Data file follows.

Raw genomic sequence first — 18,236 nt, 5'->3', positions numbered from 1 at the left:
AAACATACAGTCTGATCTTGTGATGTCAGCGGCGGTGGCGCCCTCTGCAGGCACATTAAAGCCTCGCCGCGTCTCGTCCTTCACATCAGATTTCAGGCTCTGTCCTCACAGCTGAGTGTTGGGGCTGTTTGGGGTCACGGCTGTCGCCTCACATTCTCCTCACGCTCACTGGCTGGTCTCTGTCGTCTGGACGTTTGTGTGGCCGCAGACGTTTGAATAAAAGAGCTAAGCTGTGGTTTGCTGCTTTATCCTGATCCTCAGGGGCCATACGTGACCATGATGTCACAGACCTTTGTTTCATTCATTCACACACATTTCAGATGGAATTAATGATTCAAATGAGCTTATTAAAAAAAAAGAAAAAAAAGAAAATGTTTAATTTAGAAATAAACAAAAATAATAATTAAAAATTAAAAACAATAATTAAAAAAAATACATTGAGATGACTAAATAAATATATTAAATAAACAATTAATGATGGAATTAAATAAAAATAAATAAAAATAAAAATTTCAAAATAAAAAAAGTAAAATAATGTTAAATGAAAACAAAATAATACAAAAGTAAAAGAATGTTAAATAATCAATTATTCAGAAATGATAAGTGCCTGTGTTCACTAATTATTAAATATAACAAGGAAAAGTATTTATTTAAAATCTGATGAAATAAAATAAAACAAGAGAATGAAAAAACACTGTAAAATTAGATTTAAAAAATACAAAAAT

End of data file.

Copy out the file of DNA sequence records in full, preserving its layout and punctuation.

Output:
Raw genomic sequence first — 18,236 nt, 5'->3', positions numbered from 1 at the left:
AAACATACAGTCTGATCTTGTGATGTCAGCGGCGGTGGCGCCCTCTGCAGGCACATTAAAGCCTCGCCGCGTCTCGTCCTTCACATCAGATTTCAGGCTCTGTCCTCACAGCTGAGTGTTGGGGCTGTTTGGGGTCACGGCTGTCGCCTCACATTCTCCTCACGCTCACTGGCTGGTCTCTGTCGTCTGGACGTTTGTGTGGCCGCAGACGTTTGAATAAAAGAGCTAAGCTGTGGTTTGCTGCTTTATCCTGATCCTCAGGGGCCATACGTGACCATGATGTCACAGACCTTTGTTTCATTCATTCACACACATTTCAGATGGAATTAATGATTCAAATGAGCTTATTAAAAAAAAAGAAAAAAAAGAAAATGTTTAATTTAGAAATAAACAAAAATAATAATTAAAAATTAAAAACAATAATTAAAAAAAATACATTGAGATGACTAAATAAATATATTAAATAAACAATTAATGATGGAATTAAATAAAAATAAATAAAAATAAAAATTTCAAAATAAAAAAAGTAAAATAATGTTAAATGAAAACAAAATAATACAAAAGTAAAAGAATGTTAAATAATCAATTATTCAGAAATGATAAGTGCCTGTGTTCACTAATTATTAAATATAACAAGGAAAAGTATTTATTTAAAATCTGATGAAATAAAATAAAACAAGAGAATGAAAAAACACTGTAAAATTAGATTTAAAAAATACAAAAAT